The effects of the excessive tag burdens used in this study have been previously reviewed numerous times (FPC memos: March 13, 2009, November 13, 2008). Those reviews showed significant reductions in survival for acoustic-tagged fish relative to comparable PIT-tagged fish that were released in similar locations and at similar times. The detrimental effects of tagging and handling were particularly severe from releases in 2007 (Porter et al. 2009). Those data and results were not reported or even mentioned in Rechisky et al. (2013). In 2007, acoustic-tagged fish from Dworshak hatchery stock showed an estimated 92% mortality from release to below Bonneville Dam. Similarly, acoustic-tagged fish from Cle Elum hatchery stock showed an estimated 89% mortality from release to below Bonneville Dam. As a "proof-of-concept" study (Rechisky et al. 2013), we believe that it is somewhat misleading to withhold results from study implementation during one year of a four-year study.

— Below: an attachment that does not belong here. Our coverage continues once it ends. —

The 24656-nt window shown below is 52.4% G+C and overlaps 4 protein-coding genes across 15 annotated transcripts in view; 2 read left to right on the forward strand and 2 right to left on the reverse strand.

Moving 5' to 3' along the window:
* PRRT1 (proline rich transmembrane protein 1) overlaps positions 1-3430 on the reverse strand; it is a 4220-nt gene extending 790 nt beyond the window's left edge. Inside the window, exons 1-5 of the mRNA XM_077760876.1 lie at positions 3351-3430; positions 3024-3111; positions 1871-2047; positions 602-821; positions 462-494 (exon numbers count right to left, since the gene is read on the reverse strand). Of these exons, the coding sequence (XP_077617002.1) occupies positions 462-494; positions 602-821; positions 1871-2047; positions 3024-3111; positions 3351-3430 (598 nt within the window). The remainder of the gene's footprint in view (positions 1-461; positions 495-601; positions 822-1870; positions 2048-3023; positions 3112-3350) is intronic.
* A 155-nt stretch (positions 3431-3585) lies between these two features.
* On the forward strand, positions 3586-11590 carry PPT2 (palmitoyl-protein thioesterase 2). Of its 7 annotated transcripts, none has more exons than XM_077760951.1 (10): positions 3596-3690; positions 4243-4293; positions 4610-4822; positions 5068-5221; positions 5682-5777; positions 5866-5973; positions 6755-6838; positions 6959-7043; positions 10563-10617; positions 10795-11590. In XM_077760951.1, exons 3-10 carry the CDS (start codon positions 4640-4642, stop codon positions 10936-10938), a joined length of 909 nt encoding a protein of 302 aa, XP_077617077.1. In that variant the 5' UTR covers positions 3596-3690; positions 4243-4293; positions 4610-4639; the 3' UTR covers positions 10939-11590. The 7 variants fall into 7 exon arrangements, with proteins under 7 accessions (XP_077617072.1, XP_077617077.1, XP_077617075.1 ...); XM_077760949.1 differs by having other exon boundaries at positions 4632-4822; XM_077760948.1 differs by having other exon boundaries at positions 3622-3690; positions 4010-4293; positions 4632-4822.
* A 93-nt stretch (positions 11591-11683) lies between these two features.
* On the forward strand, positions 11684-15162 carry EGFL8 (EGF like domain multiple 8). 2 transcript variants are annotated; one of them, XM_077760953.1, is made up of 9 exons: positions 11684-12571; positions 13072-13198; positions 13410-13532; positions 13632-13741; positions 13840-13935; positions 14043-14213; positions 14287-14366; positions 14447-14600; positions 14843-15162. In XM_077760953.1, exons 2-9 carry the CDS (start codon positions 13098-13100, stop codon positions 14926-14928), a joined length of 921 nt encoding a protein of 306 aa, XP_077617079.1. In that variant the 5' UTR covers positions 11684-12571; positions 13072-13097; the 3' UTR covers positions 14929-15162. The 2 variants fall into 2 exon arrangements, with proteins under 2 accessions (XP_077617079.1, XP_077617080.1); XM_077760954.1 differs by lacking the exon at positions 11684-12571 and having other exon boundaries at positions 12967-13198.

Recent studies on the effects of excessive tag burden raise additional concern about the methods used by Rechisky et al. (2013). Field studies have been conducted on yearling spring Chinook salmon comparing the survival and migration rates of PIT-tagged and acoustic-tagged groups that were well controlled in terms of similar length at release, location of release, and timing of release (Wargo-Rub 2009, 2011). These studies found significant differences in survival, which increased as fish moved downriver. Significant differences in survival were observed for acoustic-tagged Chinook salmon with average tag burdens of 2.3%, well less than Rechisky et al. (2013) burdens of 4.4-9.4%.